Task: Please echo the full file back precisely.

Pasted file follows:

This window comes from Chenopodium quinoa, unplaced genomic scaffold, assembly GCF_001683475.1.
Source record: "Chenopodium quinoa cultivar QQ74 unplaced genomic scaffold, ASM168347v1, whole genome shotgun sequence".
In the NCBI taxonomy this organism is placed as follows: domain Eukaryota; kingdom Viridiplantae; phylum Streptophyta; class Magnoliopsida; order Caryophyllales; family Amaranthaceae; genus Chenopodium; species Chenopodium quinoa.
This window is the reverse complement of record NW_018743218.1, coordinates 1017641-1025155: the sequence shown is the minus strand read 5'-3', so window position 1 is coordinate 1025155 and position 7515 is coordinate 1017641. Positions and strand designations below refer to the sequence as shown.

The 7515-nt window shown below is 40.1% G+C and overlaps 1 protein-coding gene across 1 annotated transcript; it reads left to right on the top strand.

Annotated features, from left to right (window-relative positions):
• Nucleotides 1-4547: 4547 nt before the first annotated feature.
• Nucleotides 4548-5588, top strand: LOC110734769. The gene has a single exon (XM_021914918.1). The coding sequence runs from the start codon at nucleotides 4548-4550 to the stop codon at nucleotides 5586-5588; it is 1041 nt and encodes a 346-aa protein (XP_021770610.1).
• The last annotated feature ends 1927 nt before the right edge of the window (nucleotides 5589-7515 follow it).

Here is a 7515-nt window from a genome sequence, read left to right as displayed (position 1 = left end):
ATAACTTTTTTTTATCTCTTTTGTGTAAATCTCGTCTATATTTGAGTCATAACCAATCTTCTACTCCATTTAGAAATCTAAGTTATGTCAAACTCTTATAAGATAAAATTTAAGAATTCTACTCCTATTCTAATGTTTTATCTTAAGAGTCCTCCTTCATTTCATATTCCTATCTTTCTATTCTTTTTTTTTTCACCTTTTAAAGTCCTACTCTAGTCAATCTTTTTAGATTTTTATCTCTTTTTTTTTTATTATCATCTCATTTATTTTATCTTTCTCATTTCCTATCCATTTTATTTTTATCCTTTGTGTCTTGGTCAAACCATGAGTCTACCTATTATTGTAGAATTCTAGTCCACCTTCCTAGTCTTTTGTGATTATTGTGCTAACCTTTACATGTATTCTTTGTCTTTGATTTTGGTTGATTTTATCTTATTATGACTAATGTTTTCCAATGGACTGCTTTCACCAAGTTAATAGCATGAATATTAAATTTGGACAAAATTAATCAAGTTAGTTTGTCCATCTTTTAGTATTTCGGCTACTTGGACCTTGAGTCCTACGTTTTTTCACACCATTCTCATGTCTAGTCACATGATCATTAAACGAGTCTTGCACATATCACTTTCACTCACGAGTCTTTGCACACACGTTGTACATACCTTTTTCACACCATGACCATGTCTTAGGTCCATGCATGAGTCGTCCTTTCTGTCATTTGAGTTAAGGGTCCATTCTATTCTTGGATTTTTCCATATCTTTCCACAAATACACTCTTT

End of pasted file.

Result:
This window comes from Chenopodium quinoa, unplaced genomic scaffold, assembly GCF_001683475.1.
Source record: "Chenopodium quinoa cultivar QQ74 unplaced genomic scaffold, ASM168347v1, whole genome shotgun sequence".
In the NCBI taxonomy this organism is placed as follows: domain Eukaryota; kingdom Viridiplantae; phylum Streptophyta; class Magnoliopsida; order Caryophyllales; family Amaranthaceae; genus Chenopodium; species Chenopodium quinoa.
This window is the reverse complement of record NW_018743218.1, coordinates 1017641-1025155: the sequence shown is the minus strand read 5'-3', so window position 1 is coordinate 1025155 and position 7515 is coordinate 1017641. Positions and strand designations below refer to the sequence as shown.

The 7515-nt window shown below is 40.1% G+C and overlaps 1 protein-coding gene across 1 annotated transcript; it reads left to right on the top strand.

Annotated features, from left to right (window-relative positions):
• Nucleotides 1-4547: 4547 nt before the first annotated feature.
• Nucleotides 4548-5588, top strand: LOC110734769. The gene has a single exon (XM_021914918.1). The coding sequence runs from the start codon at nucleotides 4548-4550 to the stop codon at nucleotides 5586-5588; it is 1041 nt and encodes a 346-aa protein (XP_021770610.1).
• The last annotated feature ends 1927 nt before the right edge of the window (nucleotides 5589-7515 follow it).

Here is a 7515-nt window from a genome sequence, read left to right as displayed (position 1 = left end):
ATAACTTTTTTTTATCTCTTTTGTGTAAATCTCGTCTATATTTGAGTCATAACCAATCTTCTACTCCATTTAGAAATCTAAGTTATGTCAAACTCTTATAAGATAAAATTTAAGAATTCTACTCCTATTCTAATGTTTTATCTTAAGAGTCCTCCTTCATTTCATATTCCTATCTTTCTATTCTTTTTTTTTTCACCTTTTAAAGTCCTACTCTAGTCAATCTTTTTAGATTTTTATCTCTTTTTTTTTTATTATCATCTCATTTATTTTATCTTTCTCATTTCCTATCCATTTTATTTTTATCCTTTGTGTCTTGGTCAAACCATGAGTCTACCTATTATTGTAGAATTCTAGTCCACCTTCCTAGTCTTTTGTGATTATTGTGCTAACCTTTACATGTATTCTTTGTCTTTGATTTTGGTTGATTTTATCTTATTATGACTAATGTTTTCCAATGGACTGCTTTCACCAAGTTAATAGCATGAATATTAAATTTGGACAAAATTAATCAAGTTAGTTTGTCCATCTTTTAGTATTTCGGCTACTTGGACCTTGAGTCCTACGTTTTTTCACACCATTCTCATGTCTAGTCACATGATCATTAAACGAGTCTTGCACATATCACTTTCACTCACGAGTCTTTGCACACACGTTGTACATACCTTTTTCACACCATGACCATGTCTTAGGTCCATGCATGAGTCGTCCTTTCTGTCATTTGAGTTAAGGGTCCATTCTATTCTTGGATTTTTCCATATCTTTCCACAAATACACTCTTT